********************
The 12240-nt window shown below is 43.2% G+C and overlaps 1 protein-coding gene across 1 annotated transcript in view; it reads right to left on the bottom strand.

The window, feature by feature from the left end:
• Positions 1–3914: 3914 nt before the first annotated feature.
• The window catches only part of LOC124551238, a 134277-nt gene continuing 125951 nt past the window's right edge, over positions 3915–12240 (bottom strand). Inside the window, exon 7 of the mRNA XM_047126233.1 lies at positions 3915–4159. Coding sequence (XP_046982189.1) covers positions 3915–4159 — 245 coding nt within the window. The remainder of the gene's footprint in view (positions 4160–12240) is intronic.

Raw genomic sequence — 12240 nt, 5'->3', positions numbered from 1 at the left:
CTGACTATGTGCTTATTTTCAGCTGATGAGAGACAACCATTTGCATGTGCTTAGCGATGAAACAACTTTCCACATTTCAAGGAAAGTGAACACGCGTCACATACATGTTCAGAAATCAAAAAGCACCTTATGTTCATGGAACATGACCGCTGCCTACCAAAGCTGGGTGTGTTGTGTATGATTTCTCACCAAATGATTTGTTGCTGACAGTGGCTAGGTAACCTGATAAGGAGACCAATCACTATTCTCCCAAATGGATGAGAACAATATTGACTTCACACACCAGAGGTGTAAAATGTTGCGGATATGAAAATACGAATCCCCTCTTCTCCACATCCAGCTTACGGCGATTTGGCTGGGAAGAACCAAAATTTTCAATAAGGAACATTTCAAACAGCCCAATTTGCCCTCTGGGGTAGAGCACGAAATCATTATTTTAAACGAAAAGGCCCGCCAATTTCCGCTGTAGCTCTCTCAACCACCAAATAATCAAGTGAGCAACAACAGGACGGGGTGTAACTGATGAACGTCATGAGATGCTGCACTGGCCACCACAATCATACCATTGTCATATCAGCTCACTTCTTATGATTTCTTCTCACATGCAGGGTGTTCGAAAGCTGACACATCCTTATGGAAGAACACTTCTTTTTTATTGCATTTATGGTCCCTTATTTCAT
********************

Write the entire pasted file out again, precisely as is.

The 12240-nt window shown below is 43.2% G+C and overlaps 1 protein-coding gene across 1 annotated transcript in view; it reads right to left on the bottom strand.

The window, feature by feature from the left end:
• Positions 1–3914: 3914 nt before the first annotated feature.
• The window catches only part of LOC124551238, a 134277-nt gene continuing 125951 nt past the window's right edge, over positions 3915–12240 (bottom strand). Inside the window, exon 7 of the mRNA XM_047126233.1 lies at positions 3915–4159. Coding sequence (XP_046982189.1) covers positions 3915–4159 — 245 coding nt within the window. The remainder of the gene's footprint in view (positions 4160–12240) is intronic.

Raw genomic sequence — 12240 nt, 5'->3', positions numbered from 1 at the left:
CTGACTATGTGCTTATTTTCAGCTGATGAGAGACAACCATTTGCATGTGCTTAGCGATGAAACAACTTTCCACATTTCAAGGAAAGTGAACACGCGTCACATACATGTTCAGAAATCAAAAAGCACCTTATGTTCATGGAACATGACCGCTGCCTACCAAAGCTGGGTGTGTTGTGTATGATTTCTCACCAAATGATTTGTTGCTGACAGTGGCTAGGTAACCTGATAAGGAGACCAATCACTATTCTCCCAAATGGATGAGAACAATATTGACTTCACACACCAGAGGTGTAAAATGTTGCGGATATGAAAATACGAATCCCCTCTTCTCCACATCCAGCTTACGGCGATTTGGCTGGGAAGAACCAAAATTTTCAATAAGGAACATTTCAAACAGCCCAATTTGCCCTCTGGGGTAGAGCACGAAATCATTATTTTAAACGAAAAGGCCCGCCAATTTCCGCTGTAGCTCTCTCAACCACCAAATAATCAAGTGAGCAACAACAGGACGGGGTGTAACTGATGAACGTCATGAGATGCTGCACTGGCCACCACAATCATACCATTGTCATATCAGCTCACTTCTTATGATTTCTTCTCACATGCAGGGTGTTCGAAAGCTGACACATCCTTATGGAAGAACACTTCTTTTTTATTGCATTTATGGTCCCTTATTTCAT